It happened at 4:36 pm. I know this because I had tasks to complete by 5:00 pm and I was pushing the clock. Right after I checked the time, everything went dark. For a moment, no one thought about it. Just a power outage. But I knew. Somehow, I knew. I checked my phone. No life. I checked in with my coworkers and their phones were the same-dead as a doornail. I grabbed my keys and headed down the stairs to the parking lot. I didn’t have a flashlight in the office so I had to hold the handrails and take my time. I didn’t need to fall and break an ankle. Outside, the bitter cold conspired with the relentless wind to chill my very bones.
At my car, I tested the key fob. No response. I opened the driver’s side door and leaned the seat back so that I could reach the back door to open it. I climbed into the back and reached over the back seats into the storage area. For whatever sadistic or perhaps uninformed reason, Subaru had not put a key lock on the outside of the hatch on my Crosstrek. It was too dark to see if there was a door release on the inside. I began to gather my belongings and toss them on the front seat. My get-home bag, my winter emergency gear, and all my cloth grocery bags were pulled. There was a blanket in the back as well. I grabbed the map out of the glove box, Molly, in her conceal carry bag, and a little box of necessities, such as Chapstick and gum. I rescanned each compartment and seat and grabbed both jackets. Then I decided to bring the little storage box that I kept in the foot space behind the driver’s seat, and finally, the bobble on my rearview mirror. It was a gift. It was an impulse, borne of the need to “keep things normal.”
My little flashlight helped me get up the stairs without killing myself. My coworkers didn’t get it yet. They wondered what I was doing. The power will be back on soon. Not to worry. “My car won’t start. I am going to walk home tomorrow.”
“Don’t you live a half hour away? If you drive?” Caroline asked. “How can you walk that far in one day?”
“Besides,” added Heather, “It will all be back on in a little bit.”
“I’m sorry, I don’t think so.” I pulled everything out of my get-home bag and sorted all the items. “I’m going to change my clothes.” I closed the door of the little back office, turned on my flashlight, and changed into my emergency jeans, tee shirt, and sweatshirt. I left my shoes off since I figured I would be sleeping there. I loaded all my work clothes into a cloth grocery bag and tried to think clearly about what was left. I needed the backpack to contain things that I couldn’t live without, such as a flashlight, water, toilet paper, food stores, and at least one jacket. If I encountered trouble, I could drop my bags and run with the backpack. I pulled one frozen breakfast out of the freezer and sat it on my desk for the next morning. Scrambled eggs would do just fine.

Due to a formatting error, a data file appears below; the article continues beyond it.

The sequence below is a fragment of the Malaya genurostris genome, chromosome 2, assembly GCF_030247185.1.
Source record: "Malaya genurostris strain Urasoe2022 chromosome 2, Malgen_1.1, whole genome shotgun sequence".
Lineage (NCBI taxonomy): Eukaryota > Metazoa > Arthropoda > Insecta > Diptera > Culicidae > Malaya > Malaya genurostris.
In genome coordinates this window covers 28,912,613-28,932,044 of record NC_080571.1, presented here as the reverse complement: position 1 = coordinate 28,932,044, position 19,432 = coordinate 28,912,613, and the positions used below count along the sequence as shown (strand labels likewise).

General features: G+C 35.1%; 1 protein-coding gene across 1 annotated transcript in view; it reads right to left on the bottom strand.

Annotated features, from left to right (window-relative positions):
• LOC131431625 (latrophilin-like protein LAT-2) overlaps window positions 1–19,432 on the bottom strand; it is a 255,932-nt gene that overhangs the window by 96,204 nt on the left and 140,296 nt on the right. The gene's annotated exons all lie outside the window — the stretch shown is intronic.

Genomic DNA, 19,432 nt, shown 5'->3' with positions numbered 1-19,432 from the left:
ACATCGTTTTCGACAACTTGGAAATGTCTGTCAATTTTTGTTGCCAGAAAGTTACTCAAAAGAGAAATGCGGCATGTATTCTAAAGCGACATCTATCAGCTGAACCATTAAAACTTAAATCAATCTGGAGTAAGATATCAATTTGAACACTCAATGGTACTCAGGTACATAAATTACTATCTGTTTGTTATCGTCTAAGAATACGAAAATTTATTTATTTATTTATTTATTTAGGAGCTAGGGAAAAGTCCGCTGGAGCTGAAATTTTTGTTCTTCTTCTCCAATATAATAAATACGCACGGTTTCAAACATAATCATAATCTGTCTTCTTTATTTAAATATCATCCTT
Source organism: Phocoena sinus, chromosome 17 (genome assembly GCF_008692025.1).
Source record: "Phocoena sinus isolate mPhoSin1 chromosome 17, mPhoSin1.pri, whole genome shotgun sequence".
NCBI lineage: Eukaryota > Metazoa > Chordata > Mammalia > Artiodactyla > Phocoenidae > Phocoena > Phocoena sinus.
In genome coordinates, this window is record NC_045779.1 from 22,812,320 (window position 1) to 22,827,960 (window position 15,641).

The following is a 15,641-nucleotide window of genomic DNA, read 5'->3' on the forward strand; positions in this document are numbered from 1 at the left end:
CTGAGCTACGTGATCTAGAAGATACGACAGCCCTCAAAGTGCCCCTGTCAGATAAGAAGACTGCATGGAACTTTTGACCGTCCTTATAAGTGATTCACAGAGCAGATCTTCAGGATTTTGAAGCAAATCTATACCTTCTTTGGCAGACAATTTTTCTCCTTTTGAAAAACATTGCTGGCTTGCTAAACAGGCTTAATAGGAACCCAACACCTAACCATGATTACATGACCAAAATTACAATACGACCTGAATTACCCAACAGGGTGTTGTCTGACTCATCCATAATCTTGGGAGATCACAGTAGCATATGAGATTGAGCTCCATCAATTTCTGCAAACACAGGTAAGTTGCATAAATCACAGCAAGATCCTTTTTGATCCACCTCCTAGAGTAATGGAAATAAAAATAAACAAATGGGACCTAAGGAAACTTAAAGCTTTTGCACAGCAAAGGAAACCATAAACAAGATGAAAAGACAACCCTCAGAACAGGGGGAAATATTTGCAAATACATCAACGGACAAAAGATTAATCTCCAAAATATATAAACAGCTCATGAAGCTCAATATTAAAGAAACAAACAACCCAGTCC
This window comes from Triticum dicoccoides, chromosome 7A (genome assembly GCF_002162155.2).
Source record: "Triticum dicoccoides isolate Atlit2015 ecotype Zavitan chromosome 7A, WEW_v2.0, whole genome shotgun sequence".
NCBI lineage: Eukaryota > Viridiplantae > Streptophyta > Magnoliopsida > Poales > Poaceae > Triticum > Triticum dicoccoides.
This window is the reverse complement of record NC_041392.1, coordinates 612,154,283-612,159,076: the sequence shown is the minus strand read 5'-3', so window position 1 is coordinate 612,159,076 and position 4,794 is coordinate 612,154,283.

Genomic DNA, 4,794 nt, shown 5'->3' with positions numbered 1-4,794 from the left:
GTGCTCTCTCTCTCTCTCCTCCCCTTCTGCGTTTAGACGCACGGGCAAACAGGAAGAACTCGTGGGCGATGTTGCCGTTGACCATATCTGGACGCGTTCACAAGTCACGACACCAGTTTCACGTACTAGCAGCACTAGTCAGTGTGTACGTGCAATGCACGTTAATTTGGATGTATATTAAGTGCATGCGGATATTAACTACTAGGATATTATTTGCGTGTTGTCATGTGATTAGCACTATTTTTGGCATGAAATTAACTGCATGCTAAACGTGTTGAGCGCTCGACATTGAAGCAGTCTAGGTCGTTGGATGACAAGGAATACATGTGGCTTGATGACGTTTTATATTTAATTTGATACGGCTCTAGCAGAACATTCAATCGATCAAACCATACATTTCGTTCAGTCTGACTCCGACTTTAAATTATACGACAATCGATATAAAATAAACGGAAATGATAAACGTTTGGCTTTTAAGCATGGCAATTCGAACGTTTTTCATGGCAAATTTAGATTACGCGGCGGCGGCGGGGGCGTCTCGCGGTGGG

In another grocery bag, I loaded Kleenex which I had removed from the box and pushed into a Ziplock that had been in my get-home pack. Next, I grabbed the odds and ends from my desk, and the batteries I found in the store room. Then I pulled all the tea and packaged food out of the kitchen cabinet and set it on the meeting table. The water from the fridge also was loaded on the table. Plastic ware, paper towels, and bags of chips-all usable items were set out to distribute among us. Then I filled my personal water bottles from the bottle dispenser. “I have to pee,” I told them. But I wasn’t sure if the toilets would work. I took my flashlight and left the office.
In the third-floor hallway, people peered out of their offices. One man in a three-piece suit moved toward me. “Do you know anything? What happened?”
“I don’t know,” I shook my head and shrugged. “Does your phone work?”
He only shook his head. His grim expression told me he had an inkling of what had happened, but he didn’t want to say.
After taking care of my business, I left the toilet without flushing. Maybe others wouldn’t understand, but the bowl could be used several times before we flushed. Back in the office, I asked everyone to take what they wanted from the stores on the table and then decide if they were sleeping there. We could use the training bed in the back office, and there was a couch, but there were four of us, so at least two would have to sleep on the floor.
None of my coworkers were prepared for this so they didn’t have a backpack to carry anything. I searched the office for plastic grocery bags and found two for them to use. Hana asked while I worked, “What do you know that we don’t?”
“I really don’t know any more than you do,” I said. “But since all the phones are out and our cars don’t work, I would say it was a solar flare or an EMP strike.”
“A what?” Caroline asked.
Cissy had been silent so far, but she finally spoke up. “Electromagnetic pulse. It knocks out all machinery, cars, phones, the grid, everything.”
I loaded the storage box I took from my car into the bottom of a cloth grocery bag and set the water cans into it. The box made a nice secure bottom for them so they didn’t bounce around. I loaded my jacket on top of them so the water would not be obvious. Then I took one last inventory of my supplies. My backpack was full of water, protein bars, nuts, and other assorted snacks. I had two grocery bags full of stuff and I thought I could load the rest of my food from the fridge into the two bags. They would be heavy but that couldn’t be helped. “Good night, y’all,” I said to the other three. “I’m planning on leaving early, so I’m going to try to get some rest.” Darkness had crept in like a sneaky cat, so I hoped that my internal clock would cooperate and let me sleep.